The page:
Australian prime minister John Howard has stepped up his campaign to persuade the International Cricket Council to take action against Zimbabwe.
Australia last played Zimbabwe in a World Cup warm-up game in St Vincent
Cricket Australia is facing a US $2m fine if it pulls out of a one-day series in Zimbabwe later this year.
But Howard said: "Our over-riding objective is the tour not take place.
"How long can the international cricket community go on doing things that give aid and comfort to someone who has been totally impervious to any entreaties?"
The prime minister described Zimbabwe president Robert Mugabe as a "grubby dictator" who had sanctioned violence to try and silence his political opponents.
"I am jammed between my distaste for the government getting involved in something like this and my even greater distaste for giving a propaganda victory to Robert Mugabe," he added.
The Australian team is due to play three one-day internationals in Zimbabwe in September and the only way their governing body could escape a financial penalty for cancelling the tour would be if the decision was taken because of security concerns.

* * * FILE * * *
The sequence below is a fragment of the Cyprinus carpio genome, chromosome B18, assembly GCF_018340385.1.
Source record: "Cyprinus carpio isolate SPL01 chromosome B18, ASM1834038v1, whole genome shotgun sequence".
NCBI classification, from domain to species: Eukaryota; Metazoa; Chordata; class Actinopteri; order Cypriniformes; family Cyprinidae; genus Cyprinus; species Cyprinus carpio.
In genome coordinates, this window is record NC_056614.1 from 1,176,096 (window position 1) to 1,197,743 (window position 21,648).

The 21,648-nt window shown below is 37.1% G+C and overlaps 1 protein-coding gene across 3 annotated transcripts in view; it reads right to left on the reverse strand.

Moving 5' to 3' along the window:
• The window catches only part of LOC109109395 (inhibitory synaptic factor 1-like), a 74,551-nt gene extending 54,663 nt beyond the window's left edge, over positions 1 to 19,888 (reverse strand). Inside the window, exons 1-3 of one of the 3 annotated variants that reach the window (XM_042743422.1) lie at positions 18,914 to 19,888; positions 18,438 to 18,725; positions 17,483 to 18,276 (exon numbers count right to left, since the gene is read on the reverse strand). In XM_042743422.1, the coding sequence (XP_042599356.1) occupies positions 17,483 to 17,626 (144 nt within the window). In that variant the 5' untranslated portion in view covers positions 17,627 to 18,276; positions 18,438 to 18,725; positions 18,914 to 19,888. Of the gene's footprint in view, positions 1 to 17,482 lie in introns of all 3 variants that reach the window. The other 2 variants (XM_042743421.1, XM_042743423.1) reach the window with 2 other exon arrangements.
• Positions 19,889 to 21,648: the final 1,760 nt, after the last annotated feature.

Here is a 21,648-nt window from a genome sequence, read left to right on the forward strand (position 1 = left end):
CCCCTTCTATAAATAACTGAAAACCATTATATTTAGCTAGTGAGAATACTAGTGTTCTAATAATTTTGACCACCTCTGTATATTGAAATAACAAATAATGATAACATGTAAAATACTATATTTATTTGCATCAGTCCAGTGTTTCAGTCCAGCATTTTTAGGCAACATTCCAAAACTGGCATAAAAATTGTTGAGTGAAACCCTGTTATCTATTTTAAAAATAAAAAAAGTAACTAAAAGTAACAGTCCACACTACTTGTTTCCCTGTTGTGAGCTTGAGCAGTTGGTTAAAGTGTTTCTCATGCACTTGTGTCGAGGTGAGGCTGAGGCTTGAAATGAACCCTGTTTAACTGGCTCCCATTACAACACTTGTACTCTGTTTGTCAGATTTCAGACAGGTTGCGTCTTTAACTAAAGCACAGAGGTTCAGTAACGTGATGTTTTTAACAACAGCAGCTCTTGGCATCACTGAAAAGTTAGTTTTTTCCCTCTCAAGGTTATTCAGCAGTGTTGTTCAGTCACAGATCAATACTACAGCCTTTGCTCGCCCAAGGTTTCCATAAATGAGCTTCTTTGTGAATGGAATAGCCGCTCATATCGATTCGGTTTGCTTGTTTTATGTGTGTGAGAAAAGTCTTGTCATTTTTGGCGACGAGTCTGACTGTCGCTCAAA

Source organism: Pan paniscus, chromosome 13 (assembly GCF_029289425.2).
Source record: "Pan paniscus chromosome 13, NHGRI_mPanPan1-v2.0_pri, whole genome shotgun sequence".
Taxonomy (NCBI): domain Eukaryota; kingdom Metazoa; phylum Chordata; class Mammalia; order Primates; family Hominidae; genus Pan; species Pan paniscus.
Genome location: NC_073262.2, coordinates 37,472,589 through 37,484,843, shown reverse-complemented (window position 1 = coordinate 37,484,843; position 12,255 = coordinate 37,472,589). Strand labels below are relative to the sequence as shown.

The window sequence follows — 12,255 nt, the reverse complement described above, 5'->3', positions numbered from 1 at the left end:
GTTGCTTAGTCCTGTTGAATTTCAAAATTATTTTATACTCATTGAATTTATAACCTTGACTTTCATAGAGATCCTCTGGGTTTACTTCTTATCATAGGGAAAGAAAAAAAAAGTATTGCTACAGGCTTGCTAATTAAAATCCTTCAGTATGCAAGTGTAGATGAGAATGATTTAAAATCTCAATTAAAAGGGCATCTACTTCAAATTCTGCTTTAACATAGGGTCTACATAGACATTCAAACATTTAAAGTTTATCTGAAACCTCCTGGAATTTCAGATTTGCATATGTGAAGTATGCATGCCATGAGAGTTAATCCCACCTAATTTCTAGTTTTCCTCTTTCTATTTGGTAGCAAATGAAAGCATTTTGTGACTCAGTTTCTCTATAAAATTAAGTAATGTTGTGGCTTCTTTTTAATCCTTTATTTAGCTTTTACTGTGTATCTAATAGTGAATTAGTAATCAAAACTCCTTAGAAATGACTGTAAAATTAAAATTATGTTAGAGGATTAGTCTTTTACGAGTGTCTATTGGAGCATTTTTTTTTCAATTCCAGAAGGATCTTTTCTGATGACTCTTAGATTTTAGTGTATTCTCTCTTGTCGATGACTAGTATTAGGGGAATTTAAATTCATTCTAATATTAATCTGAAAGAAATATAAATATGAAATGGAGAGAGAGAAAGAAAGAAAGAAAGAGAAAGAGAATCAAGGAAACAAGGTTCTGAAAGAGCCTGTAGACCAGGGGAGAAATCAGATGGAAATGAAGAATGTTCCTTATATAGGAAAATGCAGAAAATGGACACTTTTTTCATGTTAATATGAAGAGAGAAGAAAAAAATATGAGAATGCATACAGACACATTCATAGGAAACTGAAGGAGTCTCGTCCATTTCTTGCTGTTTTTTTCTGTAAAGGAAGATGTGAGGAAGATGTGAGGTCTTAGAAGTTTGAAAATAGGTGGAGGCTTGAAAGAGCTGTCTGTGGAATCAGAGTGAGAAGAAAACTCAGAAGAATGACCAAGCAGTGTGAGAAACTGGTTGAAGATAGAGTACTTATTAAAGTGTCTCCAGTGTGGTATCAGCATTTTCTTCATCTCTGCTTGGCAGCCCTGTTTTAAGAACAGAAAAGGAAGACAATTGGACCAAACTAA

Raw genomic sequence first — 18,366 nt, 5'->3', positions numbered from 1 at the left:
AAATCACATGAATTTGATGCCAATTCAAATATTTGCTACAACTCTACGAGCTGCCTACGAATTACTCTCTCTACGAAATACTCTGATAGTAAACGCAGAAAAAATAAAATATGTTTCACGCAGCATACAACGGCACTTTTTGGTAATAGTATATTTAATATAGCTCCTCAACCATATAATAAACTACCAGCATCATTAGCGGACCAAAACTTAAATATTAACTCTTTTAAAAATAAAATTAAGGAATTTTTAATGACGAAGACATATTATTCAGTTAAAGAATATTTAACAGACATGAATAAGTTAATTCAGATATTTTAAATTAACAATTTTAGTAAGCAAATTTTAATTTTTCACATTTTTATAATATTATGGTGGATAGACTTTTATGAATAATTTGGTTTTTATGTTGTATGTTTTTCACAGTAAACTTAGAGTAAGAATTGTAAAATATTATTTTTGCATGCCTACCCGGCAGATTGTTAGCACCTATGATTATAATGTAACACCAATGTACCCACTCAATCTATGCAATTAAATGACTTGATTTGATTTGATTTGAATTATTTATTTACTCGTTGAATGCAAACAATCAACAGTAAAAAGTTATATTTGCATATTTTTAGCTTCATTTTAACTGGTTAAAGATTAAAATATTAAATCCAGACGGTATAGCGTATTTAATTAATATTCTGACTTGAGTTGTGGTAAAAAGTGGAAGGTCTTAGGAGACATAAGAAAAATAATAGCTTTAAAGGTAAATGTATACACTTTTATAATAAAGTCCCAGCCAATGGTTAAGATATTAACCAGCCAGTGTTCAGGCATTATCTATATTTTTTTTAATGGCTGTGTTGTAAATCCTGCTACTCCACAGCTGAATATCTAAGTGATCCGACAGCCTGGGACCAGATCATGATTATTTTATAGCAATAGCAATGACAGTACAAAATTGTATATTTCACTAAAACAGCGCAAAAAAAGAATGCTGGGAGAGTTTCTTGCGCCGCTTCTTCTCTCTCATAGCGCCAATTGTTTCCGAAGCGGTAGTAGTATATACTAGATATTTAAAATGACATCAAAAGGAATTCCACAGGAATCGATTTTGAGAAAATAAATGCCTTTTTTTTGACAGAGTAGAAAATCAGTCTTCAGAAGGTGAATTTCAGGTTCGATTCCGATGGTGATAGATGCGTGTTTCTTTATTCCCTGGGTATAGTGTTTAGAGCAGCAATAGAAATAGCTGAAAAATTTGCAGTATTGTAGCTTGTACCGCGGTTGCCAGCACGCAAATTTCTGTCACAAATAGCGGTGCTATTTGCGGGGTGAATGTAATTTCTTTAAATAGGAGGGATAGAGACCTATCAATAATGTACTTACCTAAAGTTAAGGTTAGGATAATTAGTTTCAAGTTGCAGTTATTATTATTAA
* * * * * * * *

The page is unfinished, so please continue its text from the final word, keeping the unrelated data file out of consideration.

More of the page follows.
The government is, however, investigating whether there would be a legal basis for it to intervene and prohibit the tour.
Foreign minister Alexander Downer met officials from Cricket Australia and the players' union, the ACA, in Melbourne on Thursday.
Afterwards, Cricket Australia chief James Sutherland said they understood "very clearly" the government's preference for the team not to undertake the tour.
But he added: "Cricket Australia is also conscious of world cricket's requirements that each country visit all other nations regularly as part of the ICC's Future Tours Program. Cricket Australia is strongly committed to the global development of cricket."
Australia last played in Zimbabwe in 2004, a tour which was boycotted by spin bowler Stuart MacGill, and he has already spoken out about this year's proposed series.
The ICC, meanwhile, issued a statement earlier this week in which it claimed it was "not a party" to the Future Tours Program Agreement between the 10 full member countries.
"A member that does not comply with its obligation to tour another member is subject to a penalty of a minimum of US $2m or such greater amount that the host member can prove to have lost as a result of the failure to tour.
"This is not an ICC fine. It is a contractual obligation between the respective members and if a member fails to fulfil that obligation, then it would have to pay the member against which it is defaulting," the statement continued.